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Exclusive: NSA Program Can Target Thoughts of Millions of Targets, Thousands of Americans

Benjamin Wittes, Wells Bennett
Tuesday, April 1, 2014, 12:01 AM

Published by The Lawfare Institute
in Cooperation With

The National Security Agency has developed the capability to mine the thought patterns of millions of people simultaneously, collection that may involve thousands of Americans, according to the latest disclosure from former NSA contractor Edward Snowden.

An NSA Powerpoint slide refers to the classified program, code-named "MINDPRISM," as “The Ultimate in Upstream Collection.” A combination of the agency’s most powerful and sophisticated signals intelligence capacities and a new neuroscience program has given the agency the ability to capture communications---before they are even communicated. “NSA can no longer afford to operate at network speed,” the slide reads. “With MINDPRISM, we can stay one step of communication itself. If the target can think it, we can collect it.”

An NSA official familiar with the program describes it as the most forward-leaning of the NSA programs compromised by Snowden and complained that senior Al Qaeda leaders and Vladimir Putin had all begun changing the way and the amount that they think in response to the disclosures.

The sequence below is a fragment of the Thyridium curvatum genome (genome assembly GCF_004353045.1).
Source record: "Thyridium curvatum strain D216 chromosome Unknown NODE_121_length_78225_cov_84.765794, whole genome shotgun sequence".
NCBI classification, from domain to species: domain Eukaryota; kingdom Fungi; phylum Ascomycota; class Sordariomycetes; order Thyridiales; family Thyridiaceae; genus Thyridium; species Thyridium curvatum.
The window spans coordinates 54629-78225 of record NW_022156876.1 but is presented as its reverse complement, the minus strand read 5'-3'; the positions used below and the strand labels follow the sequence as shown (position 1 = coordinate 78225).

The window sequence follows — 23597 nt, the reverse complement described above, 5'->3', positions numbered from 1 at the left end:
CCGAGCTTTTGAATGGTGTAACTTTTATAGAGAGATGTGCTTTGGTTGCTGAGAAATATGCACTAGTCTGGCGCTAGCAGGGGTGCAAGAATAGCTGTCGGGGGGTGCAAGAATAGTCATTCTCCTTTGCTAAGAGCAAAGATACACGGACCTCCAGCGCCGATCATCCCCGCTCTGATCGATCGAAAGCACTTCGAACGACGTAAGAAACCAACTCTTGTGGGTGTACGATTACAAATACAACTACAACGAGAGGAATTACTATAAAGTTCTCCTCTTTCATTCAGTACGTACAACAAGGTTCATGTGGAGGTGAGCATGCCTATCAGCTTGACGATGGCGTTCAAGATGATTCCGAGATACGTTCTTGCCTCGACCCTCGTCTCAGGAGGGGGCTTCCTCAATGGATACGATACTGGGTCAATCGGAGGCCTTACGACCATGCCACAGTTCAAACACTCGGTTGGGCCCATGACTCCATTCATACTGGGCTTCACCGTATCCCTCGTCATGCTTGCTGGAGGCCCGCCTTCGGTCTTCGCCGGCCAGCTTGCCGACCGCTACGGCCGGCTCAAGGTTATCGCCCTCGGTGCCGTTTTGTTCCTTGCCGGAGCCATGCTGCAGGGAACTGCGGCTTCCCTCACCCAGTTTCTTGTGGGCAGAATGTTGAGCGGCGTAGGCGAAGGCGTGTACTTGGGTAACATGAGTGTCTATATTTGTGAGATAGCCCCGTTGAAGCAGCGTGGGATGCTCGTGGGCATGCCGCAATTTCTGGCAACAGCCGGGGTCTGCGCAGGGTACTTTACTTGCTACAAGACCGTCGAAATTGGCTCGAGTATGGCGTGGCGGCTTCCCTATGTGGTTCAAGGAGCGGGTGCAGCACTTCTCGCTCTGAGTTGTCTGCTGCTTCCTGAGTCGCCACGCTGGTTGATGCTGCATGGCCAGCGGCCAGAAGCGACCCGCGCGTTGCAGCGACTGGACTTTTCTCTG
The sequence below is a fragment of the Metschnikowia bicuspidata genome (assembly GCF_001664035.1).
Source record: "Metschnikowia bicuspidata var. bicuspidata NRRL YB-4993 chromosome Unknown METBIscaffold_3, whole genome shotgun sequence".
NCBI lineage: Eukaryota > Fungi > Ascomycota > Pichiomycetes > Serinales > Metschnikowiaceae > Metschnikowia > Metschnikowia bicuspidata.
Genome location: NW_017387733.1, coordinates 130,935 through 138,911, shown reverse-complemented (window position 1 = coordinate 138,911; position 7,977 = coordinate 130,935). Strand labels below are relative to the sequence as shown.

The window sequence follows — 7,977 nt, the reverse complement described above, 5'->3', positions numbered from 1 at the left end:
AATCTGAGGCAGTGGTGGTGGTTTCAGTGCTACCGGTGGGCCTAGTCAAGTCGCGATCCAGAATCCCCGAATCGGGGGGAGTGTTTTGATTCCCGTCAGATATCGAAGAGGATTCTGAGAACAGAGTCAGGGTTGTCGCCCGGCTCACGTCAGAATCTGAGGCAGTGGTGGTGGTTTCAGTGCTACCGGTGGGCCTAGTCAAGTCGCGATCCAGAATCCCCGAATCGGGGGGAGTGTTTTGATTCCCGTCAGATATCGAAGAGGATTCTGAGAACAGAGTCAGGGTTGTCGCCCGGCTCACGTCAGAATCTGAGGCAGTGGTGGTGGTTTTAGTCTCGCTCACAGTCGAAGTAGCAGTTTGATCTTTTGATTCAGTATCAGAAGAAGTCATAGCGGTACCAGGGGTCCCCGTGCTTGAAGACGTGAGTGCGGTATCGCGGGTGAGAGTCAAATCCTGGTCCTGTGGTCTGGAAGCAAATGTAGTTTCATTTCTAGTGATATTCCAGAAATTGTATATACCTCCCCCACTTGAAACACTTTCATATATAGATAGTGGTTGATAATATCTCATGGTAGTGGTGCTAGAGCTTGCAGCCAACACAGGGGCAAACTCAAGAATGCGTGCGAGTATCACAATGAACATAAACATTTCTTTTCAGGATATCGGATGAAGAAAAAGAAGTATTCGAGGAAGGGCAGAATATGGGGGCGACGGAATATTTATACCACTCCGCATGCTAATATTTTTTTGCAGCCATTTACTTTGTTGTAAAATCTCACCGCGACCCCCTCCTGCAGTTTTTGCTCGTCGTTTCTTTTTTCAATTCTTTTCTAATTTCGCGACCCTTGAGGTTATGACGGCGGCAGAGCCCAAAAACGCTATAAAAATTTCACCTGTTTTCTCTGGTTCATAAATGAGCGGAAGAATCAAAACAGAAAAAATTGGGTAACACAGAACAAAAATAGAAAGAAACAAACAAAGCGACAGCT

“We used to know what Putin was planning before he called anyone we were covering,” this official said. “Now we’re just getting a lot of hummed Russian advertising jingles---even in the run-up to the Crimea invasion. We’ve lost a huge asset here.”

At the request of the NSA, Lawfare is withholding both technical details of how MINDPRISM extracts thoughts and information in the Powerpoint slides about who is thinking about what. Broadly speaking, however, the slides describe a program that taps human thought through implants in dental work, beaming thought signals for satellite pickup to NSA’s network of supercomputers. A single implant can capture the thoughts of hundreds of people in the target’s vicinity, including Americans whose thoughts are not specifically targeted but are incidentally collected in large volume through the program.

The slides also reveal certain defensive measures about which NSA is concerned. “Some adversaries are frustrating MINDPRISM collection with improvised countersurveillance devices (ICDs) constructed from aluminum foil.” According to the slides, “crude foil ICDs wrapped around the target's cranium can both prevent collection against the target and impede ambient collection against vicinity targets.” The slides also suggest that certain orthodontic appliances---retainers, braces, and even headgear---might also undermine MINDPRISM’s operation.